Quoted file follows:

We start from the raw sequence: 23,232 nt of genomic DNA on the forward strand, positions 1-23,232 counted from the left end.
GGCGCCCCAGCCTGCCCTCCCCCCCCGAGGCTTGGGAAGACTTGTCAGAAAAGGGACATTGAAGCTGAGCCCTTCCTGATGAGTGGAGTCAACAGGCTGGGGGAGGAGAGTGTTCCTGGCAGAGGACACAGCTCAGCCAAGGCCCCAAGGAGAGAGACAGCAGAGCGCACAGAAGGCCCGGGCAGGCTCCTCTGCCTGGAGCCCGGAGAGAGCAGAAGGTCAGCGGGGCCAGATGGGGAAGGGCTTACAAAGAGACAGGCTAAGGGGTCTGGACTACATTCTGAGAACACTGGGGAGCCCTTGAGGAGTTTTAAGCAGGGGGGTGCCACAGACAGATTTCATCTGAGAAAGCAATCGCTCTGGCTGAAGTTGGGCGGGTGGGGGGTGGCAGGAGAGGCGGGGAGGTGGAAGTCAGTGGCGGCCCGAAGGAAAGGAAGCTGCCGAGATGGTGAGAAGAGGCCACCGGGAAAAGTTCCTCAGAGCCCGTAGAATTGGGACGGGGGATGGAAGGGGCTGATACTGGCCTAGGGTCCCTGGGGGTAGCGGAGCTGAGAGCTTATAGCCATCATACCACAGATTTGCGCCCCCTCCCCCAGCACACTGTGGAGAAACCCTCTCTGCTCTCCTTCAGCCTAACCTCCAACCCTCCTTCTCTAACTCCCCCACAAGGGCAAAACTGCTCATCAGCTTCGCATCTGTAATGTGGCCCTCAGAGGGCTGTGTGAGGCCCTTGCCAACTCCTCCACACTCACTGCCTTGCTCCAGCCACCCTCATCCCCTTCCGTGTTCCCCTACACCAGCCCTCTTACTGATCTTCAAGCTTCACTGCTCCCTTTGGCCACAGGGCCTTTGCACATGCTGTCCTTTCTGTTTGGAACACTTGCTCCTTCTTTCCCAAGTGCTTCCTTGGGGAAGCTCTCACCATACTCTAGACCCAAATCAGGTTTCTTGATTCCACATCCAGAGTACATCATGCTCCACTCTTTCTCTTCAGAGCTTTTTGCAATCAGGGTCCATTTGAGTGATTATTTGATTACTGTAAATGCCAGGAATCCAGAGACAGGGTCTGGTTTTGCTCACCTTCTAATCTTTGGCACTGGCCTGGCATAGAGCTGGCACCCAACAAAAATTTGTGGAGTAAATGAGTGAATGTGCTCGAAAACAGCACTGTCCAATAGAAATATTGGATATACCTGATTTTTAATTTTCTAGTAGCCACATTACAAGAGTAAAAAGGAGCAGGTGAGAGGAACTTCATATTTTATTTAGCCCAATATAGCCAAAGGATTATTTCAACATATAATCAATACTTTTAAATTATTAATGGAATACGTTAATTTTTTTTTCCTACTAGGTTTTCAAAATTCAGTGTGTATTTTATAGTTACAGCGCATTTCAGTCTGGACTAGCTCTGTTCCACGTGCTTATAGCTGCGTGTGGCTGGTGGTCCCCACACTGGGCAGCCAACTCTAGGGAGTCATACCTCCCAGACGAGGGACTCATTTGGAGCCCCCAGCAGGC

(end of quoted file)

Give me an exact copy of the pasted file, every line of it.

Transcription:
We start from the raw sequence: 23,232 nt of genomic DNA on the forward strand, positions 1-23,232 counted from the left end.
GGCGCCCCAGCCTGCCCTCCCCCCCCGAGGCTTGGGAAGACTTGTCAGAAAAGGGACATTGAAGCTGAGCCCTTCCTGATGAGTGGAGTCAACAGGCTGGGGGAGGAGAGTGTTCCTGGCAGAGGACACAGCTCAGCCAAGGCCCCAAGGAGAGAGACAGCAGAGCGCACAGAAGGCCCGGGCAGGCTCCTCTGCCTGGAGCCCGGAGAGAGCAGAAGGTCAGCGGGGCCAGATGGGGAAGGGCTTACAAAGAGACAGGCTAAGGGGTCTGGACTACATTCTGAGAACACTGGGGAGCCCTTGAGGAGTTTTAAGCAGGGGGGTGCCACAGACAGATTTCATCTGAGAAAGCAATCGCTCTGGCTGAAGTTGGGCGGGTGGGGGGTGGCAGGAGAGGCGGGGAGGTGGAAGTCAGTGGCGGCCCGAAGGAAAGGAAGCTGCCGAGATGGTGAGAAGAGGCCACCGGGAAAAGTTCCTCAGAGCCCGTAGAATTGGGACGGGGGATGGAAGGGGCTGATACTGGCCTAGGGTCCCTGGGGGTAGCGGAGCTGAGAGCTTATAGCCATCATACCACAGATTTGCGCCCCCTCCCCCAGCACACTGTGGAGAAACCCTCTCTGCTCTCCTTCAGCCTAACCTCCAACCCTCCTTCTCTAACTCCCCCACAAGGGCAAAACTGCTCATCAGCTTCGCATCTGTAATGTGGCCCTCAGAGGGCTGTGTGAGGCCCTTGCCAACTCCTCCACACTCACTGCCTTGCTCCAGCCACCCTCATCCCCTTCCGTGTTCCCCTACACCAGCCCTCTTACTGATCTTCAAGCTTCACTGCTCCCTTTGGCCACAGGGCCTTTGCACATGCTGTCCTTTCTGTTTGGAACACTTGCTCCTTCTTTCCCAAGTGCTTCCTTGGGGAAGCTCTCACCATACTCTAGACCCAAATCAGGTTTCTTGATTCCACATCCAGAGTACATCATGCTCCACTCTTTCTCTTCAGAGCTTTTTGCAATCAGGGTCCATTTGAGTGATTATTTGATTACTGTAAATGCCAGGAATCCAGAGACAGGGTCTGGTTTTGCTCACCTTCTAATCTTTGGCACTGGCCTGGCATAGAGCTGGCACCCAACAAAAATTTGTGGAGTAAATGAGTGAATGTGCTCGAAAACAGCACTGTCCAATAGAAATATTGGATATACCTGATTTTTAATTTTCTAGTAGCCACATTACAAGAGTAAAAAGGAGCAGGTGAGAGGAACTTCATATTTTATTTAGCCCAATATAGCCAAAGGATTATTTCAACATATAATCAATACTTTTAAATTATTAATGGAATACGTTAATTTTTTTTTCCTACTAGGTTTTCAAAATTCAGTGTGTATTTTATAGTTACAGCGCATTTCAGTCTGGACTAGCTCTGTTCCACGTGCTTATAGCTGCGTGTGGCTGGTGGTCCCCACACTGGGCAGCCAACTCTAGGGAGTCATACCTCCCAGACGAGGGACTCATTTGGAGCCCCCAGCAGGC